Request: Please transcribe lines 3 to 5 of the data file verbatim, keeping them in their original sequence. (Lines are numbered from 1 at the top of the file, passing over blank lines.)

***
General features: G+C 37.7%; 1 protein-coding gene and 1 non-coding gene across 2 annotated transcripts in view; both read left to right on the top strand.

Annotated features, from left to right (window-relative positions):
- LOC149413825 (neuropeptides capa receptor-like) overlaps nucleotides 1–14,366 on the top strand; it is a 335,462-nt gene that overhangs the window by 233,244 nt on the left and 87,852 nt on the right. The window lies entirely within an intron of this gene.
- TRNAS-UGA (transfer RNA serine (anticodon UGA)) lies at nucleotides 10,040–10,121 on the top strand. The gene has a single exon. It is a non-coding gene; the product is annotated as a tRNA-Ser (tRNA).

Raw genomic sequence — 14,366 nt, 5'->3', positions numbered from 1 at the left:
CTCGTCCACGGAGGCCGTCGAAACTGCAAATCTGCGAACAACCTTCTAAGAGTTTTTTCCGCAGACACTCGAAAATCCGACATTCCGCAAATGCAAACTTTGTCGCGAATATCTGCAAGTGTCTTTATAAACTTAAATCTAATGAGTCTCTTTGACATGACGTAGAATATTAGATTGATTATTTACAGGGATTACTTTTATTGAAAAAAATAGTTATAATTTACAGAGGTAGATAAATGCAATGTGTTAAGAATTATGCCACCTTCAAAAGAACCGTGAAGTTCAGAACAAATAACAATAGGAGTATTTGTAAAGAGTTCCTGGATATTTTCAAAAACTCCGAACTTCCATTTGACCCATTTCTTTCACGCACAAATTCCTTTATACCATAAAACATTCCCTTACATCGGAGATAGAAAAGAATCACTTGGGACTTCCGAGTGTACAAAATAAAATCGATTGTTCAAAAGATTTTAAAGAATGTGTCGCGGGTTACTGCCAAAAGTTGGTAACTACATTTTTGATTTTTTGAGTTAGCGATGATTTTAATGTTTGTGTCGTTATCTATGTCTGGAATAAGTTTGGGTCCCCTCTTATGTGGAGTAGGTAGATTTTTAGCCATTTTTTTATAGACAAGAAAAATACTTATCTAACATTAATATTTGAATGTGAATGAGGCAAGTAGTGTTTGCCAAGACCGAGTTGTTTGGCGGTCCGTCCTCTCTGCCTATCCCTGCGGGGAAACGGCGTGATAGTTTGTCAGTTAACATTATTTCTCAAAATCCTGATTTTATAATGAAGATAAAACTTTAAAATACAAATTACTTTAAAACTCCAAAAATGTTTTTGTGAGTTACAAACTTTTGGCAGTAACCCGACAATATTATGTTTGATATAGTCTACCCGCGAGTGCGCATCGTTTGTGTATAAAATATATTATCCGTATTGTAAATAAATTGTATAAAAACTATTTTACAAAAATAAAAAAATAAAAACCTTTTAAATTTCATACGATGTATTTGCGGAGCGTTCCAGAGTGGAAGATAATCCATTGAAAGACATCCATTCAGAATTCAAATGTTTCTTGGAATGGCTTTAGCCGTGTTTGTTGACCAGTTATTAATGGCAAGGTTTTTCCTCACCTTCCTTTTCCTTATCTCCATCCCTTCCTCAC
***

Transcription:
- LOC149413825 (neuropeptides capa receptor-like) overlaps nucleotides 1–14,366 on the top strand; it is a 335,462-nt gene that overhangs the window by 233,244 nt on the left and 87,852 nt on the right. The window lies entirely within an intron of this gene.
- TRNAS-UGA (transfer RNA serine (anticodon UGA)) lies at nucleotides 10,040–10,121 on the top strand. The gene has a single exon. It is a non-coding gene; the product is annotated as a tRNA-Ser (tRNA).

Raw genomic sequence — 14,366 nt, 5'->3', positions numbered from 1 at the left: